A large part of the note looks at ‘fallbacks’ both for temporary unavailability of the TSRR and on a permanent basis. Working from the premise that the RFRs are based in real transaction data, and arguably more objective than LIBOR, it also considers whether the concept of ‘cost of funds’ should still be an appropriate ultimate fallback if the TSRR is not available, as this would be clearly linked to the funding costs of a particular bank. Similarly, in market disruption provisions where a lender claims that LIBOR would not cover its funding costs and requests its cost of funds instead, should ‘cost of funds’ continue to be a viable the replacement?
The LMA suggests that for temporary unavailability of a TSRR, the Bank of England Base Rate could be used, which matches the fallback waterfall drafting in the LMA SONIA compounded in arrears documentation. For permanent cessation of a rate, the LMA lists some options, however, it will be for the parties to agree and the market to reach some norms, for example:
“Bank of England Bank Rate…SONIA compounded in advance…SONIA compounded over the week prior to the interest period to determine the interest to be applied on a forward basis…bond index yields… fixed rate..or alternative TSRR”. (Extracts from LMA Note).
The LMA Note also raises whether a Credit Adjustment Spread (CAS) will be used in pricing to balance the need for economic parity with LIBOR when switching to an RFR, but a CAS is less likely to be used in a new Sterling LIBOR transaction.
3. Read the FMSB Draft
The FMSB Draft sets out eight draft Core Principle for the use of TSRRs, and the key message seems to be that lenders and market participants should have a very good reason for using a TSRR! It is more eloquently put in Core Principle 1:
“Market participants should assess, in a manner consistent with this Standard and the RFR Working Group Use Cases, whether there is a robust rationale when deciding to use Term SONIA in lending products taking into account the reduced systemic risks associated with a broad-based adoption of overnight risk-free rates.”
The FMSB Draft proposes that participants assess the recommended “use cases”, and banks have adequate policies, procedures and controls in place to identify and mitigate conflict of interest through the use of Term SONIA, tracking and recording their use of Term SONIA. Corporates too should have a robust rationale for using Term SONIA. Where Term SONIA is used, the eighth Core Principle suggests that there should be “robust fallback arrangements…in place to allow orderly transition if Term SONIA were itself discontinued or declared unrepresentative under the Benchmarks Regulation.” Could this suggest TSRRs to be short-lived?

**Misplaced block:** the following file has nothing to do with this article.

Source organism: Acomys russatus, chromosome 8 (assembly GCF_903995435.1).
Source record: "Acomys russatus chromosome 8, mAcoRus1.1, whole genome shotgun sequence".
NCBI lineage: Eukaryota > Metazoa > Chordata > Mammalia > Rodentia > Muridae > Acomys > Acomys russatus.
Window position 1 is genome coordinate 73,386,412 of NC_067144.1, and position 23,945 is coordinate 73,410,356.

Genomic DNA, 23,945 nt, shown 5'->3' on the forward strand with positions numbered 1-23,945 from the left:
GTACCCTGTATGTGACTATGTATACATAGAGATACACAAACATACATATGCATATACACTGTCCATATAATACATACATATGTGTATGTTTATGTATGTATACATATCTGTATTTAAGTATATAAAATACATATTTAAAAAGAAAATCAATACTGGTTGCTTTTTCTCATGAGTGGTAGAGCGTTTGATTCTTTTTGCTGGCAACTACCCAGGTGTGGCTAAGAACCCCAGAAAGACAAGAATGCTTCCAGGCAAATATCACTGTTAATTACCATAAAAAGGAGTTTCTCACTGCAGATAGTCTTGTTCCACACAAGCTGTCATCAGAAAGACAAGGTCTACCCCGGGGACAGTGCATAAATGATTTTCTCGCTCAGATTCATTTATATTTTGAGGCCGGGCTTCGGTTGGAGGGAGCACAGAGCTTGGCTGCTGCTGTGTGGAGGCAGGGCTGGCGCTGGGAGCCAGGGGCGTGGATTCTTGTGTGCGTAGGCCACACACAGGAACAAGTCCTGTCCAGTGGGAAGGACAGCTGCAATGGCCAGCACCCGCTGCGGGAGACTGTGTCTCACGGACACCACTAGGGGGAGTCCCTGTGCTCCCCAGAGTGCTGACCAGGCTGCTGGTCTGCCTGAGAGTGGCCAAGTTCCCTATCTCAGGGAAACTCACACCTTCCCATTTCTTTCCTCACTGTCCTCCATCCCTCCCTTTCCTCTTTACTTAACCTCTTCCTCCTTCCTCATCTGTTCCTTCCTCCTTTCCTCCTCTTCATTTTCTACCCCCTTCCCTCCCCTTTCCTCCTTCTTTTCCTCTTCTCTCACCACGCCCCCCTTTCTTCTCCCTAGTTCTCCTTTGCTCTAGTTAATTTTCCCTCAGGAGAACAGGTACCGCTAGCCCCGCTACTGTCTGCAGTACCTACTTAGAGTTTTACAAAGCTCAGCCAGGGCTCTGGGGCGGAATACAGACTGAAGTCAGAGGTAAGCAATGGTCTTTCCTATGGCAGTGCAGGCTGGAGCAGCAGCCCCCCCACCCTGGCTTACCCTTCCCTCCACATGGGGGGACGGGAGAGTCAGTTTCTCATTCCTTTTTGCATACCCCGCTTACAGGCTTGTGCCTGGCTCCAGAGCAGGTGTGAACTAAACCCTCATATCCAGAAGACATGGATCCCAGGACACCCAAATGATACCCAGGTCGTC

At the moment these are draft recommendations and when brought in will have the status of a Code of Conduct between market participants however, the UK regulator could elevate them to regulation when they become Standards, which may bring with it compliance and conduct requirements for UK regulated financial institutions.
As trade and export finance market participants, please do read the draft core principles and send your views by 28 May 2021 to the FICC Markets Standards Board if you wish the wider market to take account of your needs and any operational constraints.
4. Read the Best Practice Guide
The Best Practice Guide principally looks at SONIA compounded in arrears for Bilateral Loans and Syndicated Loans. It would also be useful to know how the SONIA compounded in arrears RFR works to be able to make the assessment that may be required on which alternative rate to use. “SONIA remains the Working Group’s recommended alternative to GBP LIBOR, implemented via a compounded in arrears methodology, and loan markets should now move consistently towards this.”
The conventions are set out in a Schedule with key elements highlighted including: lookback of 5 Banking Days; whether to have Observation Shift or not, affecting which rates apply to non-Banking Days; and whether compounding should be cumulative (recommended for bilateral transactions) or non-cumulative (recommended for syndicated transactions). There is only a brief reference to other alternative rates for other transactions, using Bank of England bank rate, a fixed rate or “Term SONIA (for acceptable use cases)”.
For loans already in place, the aim is that by the end of Q3 2021 the parties to these “legacy loans” will have negotiated, agreed and documented an amendment to their documentation to ensure that an alternative rate is operational by 1 January 2022.
5. Check how to access to your chosen Alternative Rate